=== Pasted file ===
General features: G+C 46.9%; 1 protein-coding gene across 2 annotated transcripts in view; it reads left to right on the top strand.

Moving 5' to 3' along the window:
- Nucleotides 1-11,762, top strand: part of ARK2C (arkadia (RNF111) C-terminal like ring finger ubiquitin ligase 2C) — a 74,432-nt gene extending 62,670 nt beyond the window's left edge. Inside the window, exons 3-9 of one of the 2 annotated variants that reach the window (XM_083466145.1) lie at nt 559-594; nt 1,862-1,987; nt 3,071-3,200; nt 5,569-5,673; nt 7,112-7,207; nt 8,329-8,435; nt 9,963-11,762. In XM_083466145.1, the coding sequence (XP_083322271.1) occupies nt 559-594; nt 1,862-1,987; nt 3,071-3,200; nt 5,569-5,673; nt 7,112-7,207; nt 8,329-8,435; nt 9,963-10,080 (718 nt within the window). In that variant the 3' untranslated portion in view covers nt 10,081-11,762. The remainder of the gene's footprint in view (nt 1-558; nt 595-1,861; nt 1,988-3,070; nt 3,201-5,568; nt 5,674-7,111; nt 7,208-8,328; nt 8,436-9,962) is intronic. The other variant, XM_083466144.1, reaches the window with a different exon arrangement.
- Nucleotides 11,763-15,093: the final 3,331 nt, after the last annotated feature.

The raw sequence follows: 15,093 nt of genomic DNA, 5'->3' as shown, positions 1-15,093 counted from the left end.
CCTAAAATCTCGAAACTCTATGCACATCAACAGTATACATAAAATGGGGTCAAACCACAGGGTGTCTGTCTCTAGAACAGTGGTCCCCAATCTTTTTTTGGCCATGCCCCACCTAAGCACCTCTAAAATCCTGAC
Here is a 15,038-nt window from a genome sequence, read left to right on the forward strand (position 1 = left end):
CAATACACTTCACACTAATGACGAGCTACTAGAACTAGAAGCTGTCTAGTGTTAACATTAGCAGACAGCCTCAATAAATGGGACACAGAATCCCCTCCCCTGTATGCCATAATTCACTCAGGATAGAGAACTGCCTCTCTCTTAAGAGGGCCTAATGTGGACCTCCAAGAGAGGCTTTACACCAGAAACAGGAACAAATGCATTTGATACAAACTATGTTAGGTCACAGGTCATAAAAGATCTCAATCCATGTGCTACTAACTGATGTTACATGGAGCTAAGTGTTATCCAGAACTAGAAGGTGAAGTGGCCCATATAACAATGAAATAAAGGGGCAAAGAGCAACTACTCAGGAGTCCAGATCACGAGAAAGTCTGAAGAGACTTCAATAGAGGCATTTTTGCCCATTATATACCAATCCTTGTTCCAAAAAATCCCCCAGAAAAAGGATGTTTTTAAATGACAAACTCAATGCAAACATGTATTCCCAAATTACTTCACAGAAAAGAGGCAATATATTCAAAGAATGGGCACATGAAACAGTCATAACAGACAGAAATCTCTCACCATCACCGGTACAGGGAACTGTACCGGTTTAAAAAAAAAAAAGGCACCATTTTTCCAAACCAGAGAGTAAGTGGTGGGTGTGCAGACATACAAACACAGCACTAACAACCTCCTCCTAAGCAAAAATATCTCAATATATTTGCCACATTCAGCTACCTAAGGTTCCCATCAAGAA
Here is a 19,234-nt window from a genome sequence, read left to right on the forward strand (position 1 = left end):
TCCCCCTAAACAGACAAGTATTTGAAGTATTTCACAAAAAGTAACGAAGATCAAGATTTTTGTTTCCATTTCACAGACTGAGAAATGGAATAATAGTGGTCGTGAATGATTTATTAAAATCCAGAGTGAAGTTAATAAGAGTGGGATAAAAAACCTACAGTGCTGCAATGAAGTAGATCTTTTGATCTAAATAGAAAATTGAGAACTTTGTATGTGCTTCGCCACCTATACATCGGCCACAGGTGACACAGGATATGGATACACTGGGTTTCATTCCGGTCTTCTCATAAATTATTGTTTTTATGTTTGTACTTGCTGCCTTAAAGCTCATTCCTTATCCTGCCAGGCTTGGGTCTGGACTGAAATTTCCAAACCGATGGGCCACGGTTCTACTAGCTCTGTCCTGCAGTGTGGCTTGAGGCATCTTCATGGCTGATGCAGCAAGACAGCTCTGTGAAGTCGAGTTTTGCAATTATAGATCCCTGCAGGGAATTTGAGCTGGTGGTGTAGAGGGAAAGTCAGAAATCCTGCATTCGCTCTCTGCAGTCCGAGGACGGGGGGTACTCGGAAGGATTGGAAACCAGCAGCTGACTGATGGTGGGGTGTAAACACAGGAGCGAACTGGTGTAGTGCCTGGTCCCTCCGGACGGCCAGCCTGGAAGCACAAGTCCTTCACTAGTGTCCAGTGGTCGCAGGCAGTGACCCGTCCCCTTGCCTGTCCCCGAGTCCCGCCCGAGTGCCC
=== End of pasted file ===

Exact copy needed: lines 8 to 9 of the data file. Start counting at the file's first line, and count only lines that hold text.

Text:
CAATACACTTCACACTAATGACGAGCTACTAGAACTAGAAGCTGTCTAGTGTTAACATTAGCAGACAGCCTCAATAAATGGGACACAGAATCCCCTCCCCTGTATGCCATAATTCACTCAGGATAGAGAACTGCCTCTCTCTTAAGAGGGCCTAATGTGGACCTCCAAGAGAGGCTTTACACCAGAAACAGGAACAAATGCATTTGATACAAACTATGTTAGGTCACAGGTCATAAAAGATCTCAATCCATGTGCTACTAACTGATGTTACATGGAGCTAAGTGTTATCCAGAACTAGAAGGTGAAGTGGCCCATATAACAATGAAATAAAGGGGCAAAGAGCAACTACTCAGGAGTCCAGATCACGAGAAAGTCTGAAGAGACTTCAATAGAGGCATTTTTGCCCATTATATACCAATCCTTGTTCCAAAAAATCCCCCAGAAAAAGGATGTTTTTAAATGACAAACTCAATGCAAACATGTATTCCCAAATTACTTCACAGAAAAGAGGCAATATATTCAAAGAATGGGCACATGAAACAGTCATAACAGACAGAAATCTCTCACCATCACCGGTACAGGGAACTGTACCGGTTTAAAAAAAAAAAAGGCACCATTTTTCCAAACCAGAGAGTAAGTGGTGGGTGTGCAGACATACAAACACAGCACTAACAACCTCCTCCTAAGCAAAAATATCTCAATATATTTGCCACATTCAGCTACCTAAGGTTCCCATCAAGAA
Here is a 19,234-nt window from a genome sequence, read left to right on the forward strand (position 1 = left end):